Can’t wait until next year!

New England SCBWI Conference 2013, Part One

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Yesterday was the last day of the NESCBWI conference. It was a great weekend as always. This was my third time going, and each year my knowledge and connection to other writers has deepened.

Here were some of the highlights for me:

-A panel on Edgy YA: Right up my alley. The panelists focused on questions like what is Edgy YA, the importance of voice, and if kids should be able to self-curate their books their own reading. The panelists were Scott Blagden, Adah Nuchi, Carter Hasegawa, and Rubin Pfeffer.

-A meditation/writing workshop, run by Laurie Calkhoven. We meditated for five minutes, visualized an aspect of our story, and then wrote for five minutes, pen moving across paper the whole time. I discovered a quick back story scene I hadn’t thought of before. At another point, one woman in the audience discovered that her main character had a twin! Unfortunately, some people (including me) had to leave for their agent critiques, which kinda interrupted the flow of the meditation…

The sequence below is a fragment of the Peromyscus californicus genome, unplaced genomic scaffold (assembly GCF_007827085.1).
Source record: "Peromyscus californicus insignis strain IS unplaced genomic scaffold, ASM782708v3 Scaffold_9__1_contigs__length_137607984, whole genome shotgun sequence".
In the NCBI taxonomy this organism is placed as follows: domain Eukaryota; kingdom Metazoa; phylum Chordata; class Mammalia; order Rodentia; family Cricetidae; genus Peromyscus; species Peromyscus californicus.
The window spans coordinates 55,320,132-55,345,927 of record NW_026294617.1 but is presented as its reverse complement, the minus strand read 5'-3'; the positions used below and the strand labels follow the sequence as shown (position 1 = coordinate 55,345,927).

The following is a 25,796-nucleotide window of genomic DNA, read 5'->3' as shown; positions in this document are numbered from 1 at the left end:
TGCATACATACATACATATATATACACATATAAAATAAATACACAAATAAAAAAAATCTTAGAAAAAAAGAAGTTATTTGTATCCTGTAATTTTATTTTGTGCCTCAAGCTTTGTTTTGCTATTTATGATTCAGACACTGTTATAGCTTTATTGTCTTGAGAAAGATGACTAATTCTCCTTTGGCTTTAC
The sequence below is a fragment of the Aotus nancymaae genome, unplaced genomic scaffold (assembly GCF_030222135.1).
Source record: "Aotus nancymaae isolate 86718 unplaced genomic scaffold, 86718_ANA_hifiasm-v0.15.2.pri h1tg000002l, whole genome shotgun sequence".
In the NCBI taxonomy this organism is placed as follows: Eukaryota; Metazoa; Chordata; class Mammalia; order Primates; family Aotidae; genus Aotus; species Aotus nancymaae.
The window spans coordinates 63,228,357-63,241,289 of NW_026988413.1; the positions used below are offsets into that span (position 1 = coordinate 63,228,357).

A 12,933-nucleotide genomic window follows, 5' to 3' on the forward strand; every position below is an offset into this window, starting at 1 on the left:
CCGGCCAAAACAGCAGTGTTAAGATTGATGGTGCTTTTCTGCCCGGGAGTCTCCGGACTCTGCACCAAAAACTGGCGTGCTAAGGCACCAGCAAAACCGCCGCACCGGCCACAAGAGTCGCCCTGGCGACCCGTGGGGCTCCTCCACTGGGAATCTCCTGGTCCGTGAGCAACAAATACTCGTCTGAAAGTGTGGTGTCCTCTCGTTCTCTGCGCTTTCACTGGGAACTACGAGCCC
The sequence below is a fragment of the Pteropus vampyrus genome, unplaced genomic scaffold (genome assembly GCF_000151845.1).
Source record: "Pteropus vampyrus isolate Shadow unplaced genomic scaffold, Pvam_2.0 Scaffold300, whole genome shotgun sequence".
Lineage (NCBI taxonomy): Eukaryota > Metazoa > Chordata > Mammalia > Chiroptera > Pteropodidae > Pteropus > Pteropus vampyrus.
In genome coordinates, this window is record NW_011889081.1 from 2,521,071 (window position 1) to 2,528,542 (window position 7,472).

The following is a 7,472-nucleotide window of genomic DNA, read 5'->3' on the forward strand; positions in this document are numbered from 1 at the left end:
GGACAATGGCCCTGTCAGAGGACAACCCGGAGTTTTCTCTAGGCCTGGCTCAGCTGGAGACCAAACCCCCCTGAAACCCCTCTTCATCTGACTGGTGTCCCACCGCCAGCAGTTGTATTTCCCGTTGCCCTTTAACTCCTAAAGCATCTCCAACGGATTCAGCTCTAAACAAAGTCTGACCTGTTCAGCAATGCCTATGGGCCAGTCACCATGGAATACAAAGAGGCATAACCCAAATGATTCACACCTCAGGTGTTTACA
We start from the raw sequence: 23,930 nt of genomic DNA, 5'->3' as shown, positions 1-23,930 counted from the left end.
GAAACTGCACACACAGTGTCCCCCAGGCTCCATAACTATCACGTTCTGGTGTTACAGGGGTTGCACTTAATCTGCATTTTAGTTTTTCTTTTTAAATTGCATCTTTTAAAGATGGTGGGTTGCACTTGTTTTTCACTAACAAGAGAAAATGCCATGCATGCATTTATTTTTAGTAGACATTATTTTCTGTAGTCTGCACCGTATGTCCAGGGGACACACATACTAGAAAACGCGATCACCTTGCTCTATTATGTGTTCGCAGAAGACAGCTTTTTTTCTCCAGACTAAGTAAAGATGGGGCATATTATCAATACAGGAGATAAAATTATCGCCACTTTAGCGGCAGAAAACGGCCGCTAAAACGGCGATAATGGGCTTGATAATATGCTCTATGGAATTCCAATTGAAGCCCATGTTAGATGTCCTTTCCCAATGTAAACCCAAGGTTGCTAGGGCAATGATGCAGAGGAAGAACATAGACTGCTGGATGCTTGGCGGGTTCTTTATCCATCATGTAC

-A Save the Cat! workshop, with Dawn Metcalf, based on the book by Blake Snyder. I’m a total pantser and I end up outlining after the fact, if at all, and then only if something isn’t working.  But it was helpful to see how very structured screenwriting is, and to see how that structure can apply to novel writing. I may not be a convert to this system, but it’s good to know about at least!

-Grace Lin. ‘Nuff said.

Grace Lin

photo by Alexandre Ferron

Oh, and so much more…

I just edited my title to say Part One. More later!